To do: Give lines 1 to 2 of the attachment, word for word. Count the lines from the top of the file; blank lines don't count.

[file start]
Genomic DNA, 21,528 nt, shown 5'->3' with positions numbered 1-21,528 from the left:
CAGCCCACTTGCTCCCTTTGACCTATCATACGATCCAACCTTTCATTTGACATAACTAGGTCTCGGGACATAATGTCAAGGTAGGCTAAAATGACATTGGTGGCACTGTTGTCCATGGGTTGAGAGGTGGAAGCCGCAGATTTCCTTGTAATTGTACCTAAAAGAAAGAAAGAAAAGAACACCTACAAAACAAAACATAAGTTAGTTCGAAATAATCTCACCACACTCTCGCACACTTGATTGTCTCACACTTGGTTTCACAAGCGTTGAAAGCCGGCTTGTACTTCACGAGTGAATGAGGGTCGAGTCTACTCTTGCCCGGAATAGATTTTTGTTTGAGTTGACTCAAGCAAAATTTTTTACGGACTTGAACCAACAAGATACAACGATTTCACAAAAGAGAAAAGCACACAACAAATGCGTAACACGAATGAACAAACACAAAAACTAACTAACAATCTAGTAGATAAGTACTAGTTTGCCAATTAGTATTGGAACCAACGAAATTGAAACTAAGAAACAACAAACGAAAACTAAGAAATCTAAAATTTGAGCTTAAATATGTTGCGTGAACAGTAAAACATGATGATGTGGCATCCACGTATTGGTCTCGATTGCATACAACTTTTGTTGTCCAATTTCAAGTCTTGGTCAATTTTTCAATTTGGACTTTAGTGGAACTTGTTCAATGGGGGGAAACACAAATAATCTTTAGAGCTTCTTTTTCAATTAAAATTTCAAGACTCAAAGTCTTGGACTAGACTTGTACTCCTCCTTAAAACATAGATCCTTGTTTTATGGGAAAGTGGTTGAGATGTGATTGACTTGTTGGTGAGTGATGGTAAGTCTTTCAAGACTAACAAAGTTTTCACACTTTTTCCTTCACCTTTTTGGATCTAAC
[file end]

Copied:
Genomic DNA, 21,528 nt, shown 5'->3' with positions numbered 1-21,528 from the left:
CAGCCCACTTGCTCCCTTTGACCTATCATACGATCCAACCTTTCATTTGACATAACTAGGTCTCGGGACATAATGTCAAGGTAGGCTAAAATGACATTGGTGGCACTGTTGTCCATGGGTTGAGAGGTGGAAGCCGCAGATTTCCTTGTAATTGTACCTAAAAGAAAGAAAGAAAAGAACACCTACAAAACAAAACATAAGTTAGTTCGAAATAATCTCACCACACTCTCGCACACTTGATTGTCTCACACTTGGTTTCACAAGCGTTGAAAGCCGGCTTGTACTTCACGAGTGAATGAGGGTCGAGTCTACTCTTGCCCGGAATAGATTTTTGTTTGAGTTGACTCAAGCAAAATTTTTTACGGACTTGAACCAACAAGATACAACGATTTCACAAAAGAGAAAAGCACACAACAAATGCGTAACACGAATGAACAAACACAAAAACTAACTAACAATCTAGTAGATAAGTACTAGTTTGCCAATTAGTATTGGAACCAACGAAATTGAAACTAAGAAACAACAAACGAAAACTAAGAAATCTAAAATTTGAGCTTAAATATGTTGCGTGAACAGTAAAACATGATGATGTGGCATCCACGTATTGGTCTCGATTGCATACAACTTTTGTTGTCCAATTTCAAGTCTTGGTCAATTTTTCAATTTGGACTTTAGTGGAACTTGTTCAATGGGGGGAAACACAAATAATCTTTAGAGCTTCTTTTTCAATTAAAATTTCAAGACTCAAAGTCTTGGACTAGACTTGTACTCCTCCTTAAAACATAGATCCTTGTTTTATGGGAAAGTGGTTGAGATGTGATTGACTTGTTGGTGAGTGATGGTAAGTCTTTCAAGACTAACAAAGTTTTCACACTTTTTCCTTCACCTTTTTGGATCTAAC